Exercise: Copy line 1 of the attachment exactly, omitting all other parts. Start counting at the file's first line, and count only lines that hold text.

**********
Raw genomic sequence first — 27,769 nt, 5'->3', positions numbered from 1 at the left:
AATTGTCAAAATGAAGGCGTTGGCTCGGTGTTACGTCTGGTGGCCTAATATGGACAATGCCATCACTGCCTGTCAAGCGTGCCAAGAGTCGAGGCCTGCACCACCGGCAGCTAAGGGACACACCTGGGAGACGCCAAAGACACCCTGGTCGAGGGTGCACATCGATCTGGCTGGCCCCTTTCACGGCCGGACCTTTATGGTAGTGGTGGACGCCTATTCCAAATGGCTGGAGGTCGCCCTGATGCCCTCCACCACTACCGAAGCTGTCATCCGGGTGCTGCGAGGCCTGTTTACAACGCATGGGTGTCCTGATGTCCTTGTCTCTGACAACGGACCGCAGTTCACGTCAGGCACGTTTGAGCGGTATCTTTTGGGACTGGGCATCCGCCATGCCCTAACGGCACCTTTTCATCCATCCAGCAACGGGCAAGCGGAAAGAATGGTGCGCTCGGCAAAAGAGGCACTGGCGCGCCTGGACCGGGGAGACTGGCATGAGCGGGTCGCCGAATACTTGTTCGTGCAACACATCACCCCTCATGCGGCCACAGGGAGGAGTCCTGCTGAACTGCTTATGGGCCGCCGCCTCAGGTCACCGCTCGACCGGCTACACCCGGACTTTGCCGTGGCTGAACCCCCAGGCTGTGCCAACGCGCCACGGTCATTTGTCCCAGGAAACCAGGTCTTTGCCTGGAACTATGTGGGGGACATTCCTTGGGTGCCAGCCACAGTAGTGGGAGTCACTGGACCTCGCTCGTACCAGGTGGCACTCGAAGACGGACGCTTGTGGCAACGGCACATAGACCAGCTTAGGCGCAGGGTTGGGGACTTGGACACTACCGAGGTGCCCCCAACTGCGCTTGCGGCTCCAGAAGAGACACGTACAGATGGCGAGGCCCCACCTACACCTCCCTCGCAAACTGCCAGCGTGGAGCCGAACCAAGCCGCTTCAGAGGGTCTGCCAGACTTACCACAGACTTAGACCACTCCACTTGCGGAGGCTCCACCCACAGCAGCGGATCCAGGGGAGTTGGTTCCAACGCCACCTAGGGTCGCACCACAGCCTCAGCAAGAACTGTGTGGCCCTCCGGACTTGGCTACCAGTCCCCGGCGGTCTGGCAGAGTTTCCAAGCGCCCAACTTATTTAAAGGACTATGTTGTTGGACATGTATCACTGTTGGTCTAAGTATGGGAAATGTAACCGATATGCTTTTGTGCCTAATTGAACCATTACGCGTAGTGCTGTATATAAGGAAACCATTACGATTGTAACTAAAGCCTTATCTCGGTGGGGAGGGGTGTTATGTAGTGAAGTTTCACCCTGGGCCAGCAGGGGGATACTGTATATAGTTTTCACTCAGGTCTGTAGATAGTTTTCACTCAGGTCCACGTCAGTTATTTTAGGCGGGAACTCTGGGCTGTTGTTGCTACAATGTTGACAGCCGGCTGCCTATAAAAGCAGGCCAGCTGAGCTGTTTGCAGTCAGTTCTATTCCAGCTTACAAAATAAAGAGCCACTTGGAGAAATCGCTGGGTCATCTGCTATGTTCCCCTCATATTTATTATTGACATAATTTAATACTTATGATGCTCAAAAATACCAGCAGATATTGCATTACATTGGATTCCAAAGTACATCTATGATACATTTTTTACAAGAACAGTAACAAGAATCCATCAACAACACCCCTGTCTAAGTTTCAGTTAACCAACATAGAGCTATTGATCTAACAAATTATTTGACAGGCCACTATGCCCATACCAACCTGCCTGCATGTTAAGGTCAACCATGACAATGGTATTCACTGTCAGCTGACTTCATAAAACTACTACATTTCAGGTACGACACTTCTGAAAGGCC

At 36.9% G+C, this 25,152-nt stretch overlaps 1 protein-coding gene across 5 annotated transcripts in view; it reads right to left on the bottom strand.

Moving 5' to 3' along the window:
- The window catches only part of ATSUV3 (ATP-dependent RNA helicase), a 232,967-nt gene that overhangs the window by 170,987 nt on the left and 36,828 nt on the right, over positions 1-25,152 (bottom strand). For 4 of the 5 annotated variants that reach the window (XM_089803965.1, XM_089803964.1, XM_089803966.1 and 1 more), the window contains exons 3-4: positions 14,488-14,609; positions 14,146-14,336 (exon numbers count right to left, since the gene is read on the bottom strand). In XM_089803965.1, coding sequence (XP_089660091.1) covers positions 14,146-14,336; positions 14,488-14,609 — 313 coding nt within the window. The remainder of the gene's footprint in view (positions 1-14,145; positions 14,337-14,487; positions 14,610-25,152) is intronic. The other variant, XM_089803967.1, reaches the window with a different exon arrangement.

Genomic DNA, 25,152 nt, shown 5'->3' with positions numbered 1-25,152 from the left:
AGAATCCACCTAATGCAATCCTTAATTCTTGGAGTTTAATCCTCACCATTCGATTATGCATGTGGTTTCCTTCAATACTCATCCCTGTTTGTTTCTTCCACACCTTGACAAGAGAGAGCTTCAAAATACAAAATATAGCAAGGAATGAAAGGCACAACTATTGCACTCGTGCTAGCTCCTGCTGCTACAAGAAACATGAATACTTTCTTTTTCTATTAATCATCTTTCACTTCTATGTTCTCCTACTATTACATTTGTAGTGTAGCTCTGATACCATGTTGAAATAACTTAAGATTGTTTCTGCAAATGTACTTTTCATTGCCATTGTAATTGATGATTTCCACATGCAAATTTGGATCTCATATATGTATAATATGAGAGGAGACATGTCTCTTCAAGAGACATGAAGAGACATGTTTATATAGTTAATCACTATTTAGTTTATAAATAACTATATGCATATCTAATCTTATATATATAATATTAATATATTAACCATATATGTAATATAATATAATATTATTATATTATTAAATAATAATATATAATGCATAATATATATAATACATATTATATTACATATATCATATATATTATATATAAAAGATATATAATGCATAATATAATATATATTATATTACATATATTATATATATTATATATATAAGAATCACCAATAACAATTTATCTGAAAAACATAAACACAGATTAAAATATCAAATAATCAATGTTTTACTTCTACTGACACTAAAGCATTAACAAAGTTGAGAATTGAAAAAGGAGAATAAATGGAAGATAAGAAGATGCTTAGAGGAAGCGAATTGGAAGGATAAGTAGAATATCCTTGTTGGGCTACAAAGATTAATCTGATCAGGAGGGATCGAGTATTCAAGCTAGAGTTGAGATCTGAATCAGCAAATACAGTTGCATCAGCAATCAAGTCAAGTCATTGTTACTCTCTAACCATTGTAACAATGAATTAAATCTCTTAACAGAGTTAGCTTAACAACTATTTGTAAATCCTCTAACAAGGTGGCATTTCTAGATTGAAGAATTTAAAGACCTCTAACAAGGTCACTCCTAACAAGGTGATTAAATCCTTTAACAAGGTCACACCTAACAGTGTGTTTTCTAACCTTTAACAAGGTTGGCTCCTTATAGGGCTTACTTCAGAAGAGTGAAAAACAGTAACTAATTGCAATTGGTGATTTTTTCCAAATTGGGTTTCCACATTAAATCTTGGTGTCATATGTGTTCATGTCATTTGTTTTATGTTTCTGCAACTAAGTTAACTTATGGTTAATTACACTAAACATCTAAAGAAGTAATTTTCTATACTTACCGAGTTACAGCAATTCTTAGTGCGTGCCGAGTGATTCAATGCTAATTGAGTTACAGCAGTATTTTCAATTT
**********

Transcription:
Raw genomic sequence first — 27,769 nt, 5'->3', positions numbered from 1 at the left: